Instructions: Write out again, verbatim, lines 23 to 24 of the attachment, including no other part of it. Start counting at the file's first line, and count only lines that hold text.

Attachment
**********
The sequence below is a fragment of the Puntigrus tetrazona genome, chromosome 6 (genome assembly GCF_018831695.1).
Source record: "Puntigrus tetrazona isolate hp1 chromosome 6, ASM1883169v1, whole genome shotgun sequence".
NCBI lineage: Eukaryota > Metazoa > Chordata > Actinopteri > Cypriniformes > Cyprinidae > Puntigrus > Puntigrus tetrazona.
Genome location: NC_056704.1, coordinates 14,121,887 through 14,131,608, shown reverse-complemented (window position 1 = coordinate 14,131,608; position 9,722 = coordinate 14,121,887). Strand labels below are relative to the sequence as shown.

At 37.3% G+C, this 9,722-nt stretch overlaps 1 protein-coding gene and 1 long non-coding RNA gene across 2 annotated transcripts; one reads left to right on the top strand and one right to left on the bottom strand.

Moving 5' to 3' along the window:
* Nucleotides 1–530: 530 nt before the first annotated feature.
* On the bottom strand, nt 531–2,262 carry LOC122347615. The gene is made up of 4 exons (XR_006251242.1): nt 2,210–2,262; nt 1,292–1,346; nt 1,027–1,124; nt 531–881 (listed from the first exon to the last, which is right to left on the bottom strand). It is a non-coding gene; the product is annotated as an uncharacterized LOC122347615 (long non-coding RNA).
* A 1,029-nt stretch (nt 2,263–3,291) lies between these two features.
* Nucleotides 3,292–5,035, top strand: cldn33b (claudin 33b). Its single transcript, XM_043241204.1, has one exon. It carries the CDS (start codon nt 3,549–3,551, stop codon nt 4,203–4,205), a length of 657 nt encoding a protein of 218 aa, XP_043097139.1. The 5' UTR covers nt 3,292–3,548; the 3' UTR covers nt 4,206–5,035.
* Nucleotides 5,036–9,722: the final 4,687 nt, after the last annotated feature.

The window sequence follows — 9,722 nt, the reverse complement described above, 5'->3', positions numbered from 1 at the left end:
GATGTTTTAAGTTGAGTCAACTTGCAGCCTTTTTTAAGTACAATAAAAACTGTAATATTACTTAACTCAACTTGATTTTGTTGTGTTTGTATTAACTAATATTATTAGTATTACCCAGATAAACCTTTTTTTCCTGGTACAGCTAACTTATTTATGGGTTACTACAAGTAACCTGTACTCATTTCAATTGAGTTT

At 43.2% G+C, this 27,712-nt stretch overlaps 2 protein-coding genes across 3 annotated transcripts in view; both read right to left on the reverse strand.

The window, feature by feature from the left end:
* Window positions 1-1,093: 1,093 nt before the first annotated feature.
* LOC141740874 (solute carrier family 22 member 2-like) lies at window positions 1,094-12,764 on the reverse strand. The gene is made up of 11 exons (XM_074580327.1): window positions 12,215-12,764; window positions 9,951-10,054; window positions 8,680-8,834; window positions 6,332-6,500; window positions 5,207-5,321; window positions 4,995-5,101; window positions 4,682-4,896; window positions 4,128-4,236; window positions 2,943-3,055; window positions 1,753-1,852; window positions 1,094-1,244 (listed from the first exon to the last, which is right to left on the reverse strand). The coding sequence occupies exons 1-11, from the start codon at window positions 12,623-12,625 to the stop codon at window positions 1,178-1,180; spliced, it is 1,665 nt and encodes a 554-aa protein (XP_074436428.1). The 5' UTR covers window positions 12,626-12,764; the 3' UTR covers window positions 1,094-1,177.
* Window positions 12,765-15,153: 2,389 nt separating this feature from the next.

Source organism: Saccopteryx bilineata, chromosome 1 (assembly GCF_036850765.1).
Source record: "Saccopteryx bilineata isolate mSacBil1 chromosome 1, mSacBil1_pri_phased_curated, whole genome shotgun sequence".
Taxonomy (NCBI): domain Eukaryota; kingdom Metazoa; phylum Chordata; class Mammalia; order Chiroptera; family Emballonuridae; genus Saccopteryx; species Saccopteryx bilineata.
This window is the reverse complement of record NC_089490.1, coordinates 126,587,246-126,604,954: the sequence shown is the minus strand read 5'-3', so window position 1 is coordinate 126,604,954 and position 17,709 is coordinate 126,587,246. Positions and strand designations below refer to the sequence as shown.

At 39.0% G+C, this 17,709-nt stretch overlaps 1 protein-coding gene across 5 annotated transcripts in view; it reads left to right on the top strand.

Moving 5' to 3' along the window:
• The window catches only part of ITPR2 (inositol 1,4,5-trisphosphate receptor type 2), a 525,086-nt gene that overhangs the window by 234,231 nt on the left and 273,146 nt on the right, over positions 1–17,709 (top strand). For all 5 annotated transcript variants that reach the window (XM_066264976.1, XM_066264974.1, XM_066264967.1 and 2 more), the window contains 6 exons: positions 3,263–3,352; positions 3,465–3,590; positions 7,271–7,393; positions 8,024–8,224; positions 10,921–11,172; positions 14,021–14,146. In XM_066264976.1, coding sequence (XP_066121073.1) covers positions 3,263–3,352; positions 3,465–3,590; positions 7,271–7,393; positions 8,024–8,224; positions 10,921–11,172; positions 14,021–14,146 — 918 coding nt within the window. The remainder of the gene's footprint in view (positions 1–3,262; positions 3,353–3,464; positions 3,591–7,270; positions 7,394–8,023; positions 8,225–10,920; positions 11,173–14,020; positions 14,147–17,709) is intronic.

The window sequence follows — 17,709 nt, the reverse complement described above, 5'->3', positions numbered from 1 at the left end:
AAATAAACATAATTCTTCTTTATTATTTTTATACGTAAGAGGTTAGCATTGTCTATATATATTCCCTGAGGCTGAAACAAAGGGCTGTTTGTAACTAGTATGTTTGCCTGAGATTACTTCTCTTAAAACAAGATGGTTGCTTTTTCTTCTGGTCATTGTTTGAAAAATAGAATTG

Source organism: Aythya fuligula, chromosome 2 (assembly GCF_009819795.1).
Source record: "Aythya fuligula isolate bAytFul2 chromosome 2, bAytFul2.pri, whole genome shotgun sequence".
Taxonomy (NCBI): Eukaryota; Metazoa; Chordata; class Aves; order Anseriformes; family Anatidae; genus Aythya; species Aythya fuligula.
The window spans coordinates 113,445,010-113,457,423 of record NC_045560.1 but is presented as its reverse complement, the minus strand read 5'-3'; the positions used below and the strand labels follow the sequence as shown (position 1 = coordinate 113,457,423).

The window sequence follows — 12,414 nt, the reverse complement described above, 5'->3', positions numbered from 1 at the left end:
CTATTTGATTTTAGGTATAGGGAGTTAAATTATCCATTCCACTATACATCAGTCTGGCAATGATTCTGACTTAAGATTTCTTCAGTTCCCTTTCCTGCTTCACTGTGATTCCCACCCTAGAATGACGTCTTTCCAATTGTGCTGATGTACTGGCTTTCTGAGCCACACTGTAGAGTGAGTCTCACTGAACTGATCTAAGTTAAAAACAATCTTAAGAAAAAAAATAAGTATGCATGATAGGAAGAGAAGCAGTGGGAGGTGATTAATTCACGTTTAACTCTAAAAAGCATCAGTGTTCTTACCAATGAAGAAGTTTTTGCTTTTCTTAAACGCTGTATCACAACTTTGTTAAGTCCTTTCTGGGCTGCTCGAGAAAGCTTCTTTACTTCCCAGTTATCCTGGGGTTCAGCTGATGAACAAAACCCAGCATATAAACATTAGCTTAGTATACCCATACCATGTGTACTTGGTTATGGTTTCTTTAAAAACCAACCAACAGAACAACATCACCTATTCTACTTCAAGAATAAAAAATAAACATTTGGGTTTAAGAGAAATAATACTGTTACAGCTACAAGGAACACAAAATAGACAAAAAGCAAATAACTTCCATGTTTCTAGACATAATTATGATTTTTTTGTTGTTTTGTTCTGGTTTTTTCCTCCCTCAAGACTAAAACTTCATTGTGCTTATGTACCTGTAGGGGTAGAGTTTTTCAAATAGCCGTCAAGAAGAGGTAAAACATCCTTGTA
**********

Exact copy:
At 39.0% G+C, this 17,709-nt stretch overlaps 1 protein-coding gene across 5 annotated transcripts in view; it reads left to right on the top strand.

Moving 5' to 3' along the window: